Royal Bank of Scotland is axing almost 600 jobs in its UK retail bank in the latest round of job cuts and branch closures at the lender. 

All the employees impacted work in the bank's retail network in England and most are being told of the decision today. 

The cuts will come in the bank's in branches in northern, southeast or eastern England, the Midlands or London. 

The bank is closing about 34 branches and reducing opening hours in hundreds more in an aggressive cost-cutting plan.

RBS chief executive Officer Ross McEwan has been cutting thousands of jobs to reduce expenses in a bid to boost earnings after eight years of annual losses in a row. 

The latest redundancies mean RBS has cut 1,500 staff across the UK so far this year. Most of the cuts are in the retail division where the bank has announced plans in 2016 to axe about one in every 12 jobs. 

RBS, 73% owned by the UK government, said the job cuts were due to customers increasingly banking online. 

"This is clearly difficult news for staff," the bank said in a statement. "We will do everything we can to support them, including seeking redeployment opportunities wherever possible." 

RBS is struggling to return to health eight years after requiring the world's largest bank bailout at the height of the financial crisis.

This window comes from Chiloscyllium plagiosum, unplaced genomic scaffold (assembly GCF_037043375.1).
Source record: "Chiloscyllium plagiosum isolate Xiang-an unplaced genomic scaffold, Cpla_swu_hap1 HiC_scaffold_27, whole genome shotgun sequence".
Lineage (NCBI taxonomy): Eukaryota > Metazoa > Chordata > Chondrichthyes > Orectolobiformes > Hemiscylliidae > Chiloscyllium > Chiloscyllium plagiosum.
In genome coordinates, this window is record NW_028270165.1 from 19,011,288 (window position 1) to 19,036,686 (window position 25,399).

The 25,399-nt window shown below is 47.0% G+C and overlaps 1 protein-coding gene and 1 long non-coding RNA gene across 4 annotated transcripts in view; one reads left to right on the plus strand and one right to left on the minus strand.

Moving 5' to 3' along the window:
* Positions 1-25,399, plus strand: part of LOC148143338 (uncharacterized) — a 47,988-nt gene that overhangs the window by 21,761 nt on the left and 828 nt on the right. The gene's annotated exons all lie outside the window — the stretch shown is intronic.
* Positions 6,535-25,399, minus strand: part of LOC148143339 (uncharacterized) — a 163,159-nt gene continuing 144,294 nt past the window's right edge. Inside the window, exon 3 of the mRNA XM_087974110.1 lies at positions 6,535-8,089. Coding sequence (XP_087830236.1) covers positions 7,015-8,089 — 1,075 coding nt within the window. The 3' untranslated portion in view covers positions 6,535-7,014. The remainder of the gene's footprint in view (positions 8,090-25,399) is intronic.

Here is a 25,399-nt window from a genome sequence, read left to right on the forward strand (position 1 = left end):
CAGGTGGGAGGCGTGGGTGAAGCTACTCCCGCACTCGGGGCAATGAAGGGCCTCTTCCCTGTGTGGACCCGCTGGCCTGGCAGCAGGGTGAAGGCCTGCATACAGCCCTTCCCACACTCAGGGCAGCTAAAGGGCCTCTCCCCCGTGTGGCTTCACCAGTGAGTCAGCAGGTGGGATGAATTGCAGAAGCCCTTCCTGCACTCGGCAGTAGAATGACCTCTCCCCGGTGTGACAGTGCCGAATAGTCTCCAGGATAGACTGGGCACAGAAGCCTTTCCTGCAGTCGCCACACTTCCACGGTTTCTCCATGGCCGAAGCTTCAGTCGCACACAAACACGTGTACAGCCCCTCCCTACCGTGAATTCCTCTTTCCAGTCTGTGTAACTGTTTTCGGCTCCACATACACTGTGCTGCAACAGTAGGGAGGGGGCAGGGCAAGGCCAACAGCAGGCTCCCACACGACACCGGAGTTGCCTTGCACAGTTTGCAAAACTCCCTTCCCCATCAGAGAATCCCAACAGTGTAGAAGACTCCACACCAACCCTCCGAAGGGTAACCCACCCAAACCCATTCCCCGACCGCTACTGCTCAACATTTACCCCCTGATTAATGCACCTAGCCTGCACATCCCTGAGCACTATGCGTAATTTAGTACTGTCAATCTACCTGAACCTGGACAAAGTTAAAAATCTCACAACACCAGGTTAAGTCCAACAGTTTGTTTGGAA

UK raxpayers face losing almost half the £45.5 billion invested to keep the bank afloat because its shares are trading below the level that the state paid for them, according to an analysis by the Treasury last month. 

RBS closed more bank branches in the UK than any other lender between 2014 and 2015, according to one study published last year, and it has reneged on an earlier promise to avoid closing the last branch in any town. 

Like many UK banks, RBS is justifying closing branches to cut costs because changes in technology mean fewer staff and locations are needed. 

The bank says the number of people going into branches has dropped by half on average since 2010, while the number of people making transactions online has jumped four fold.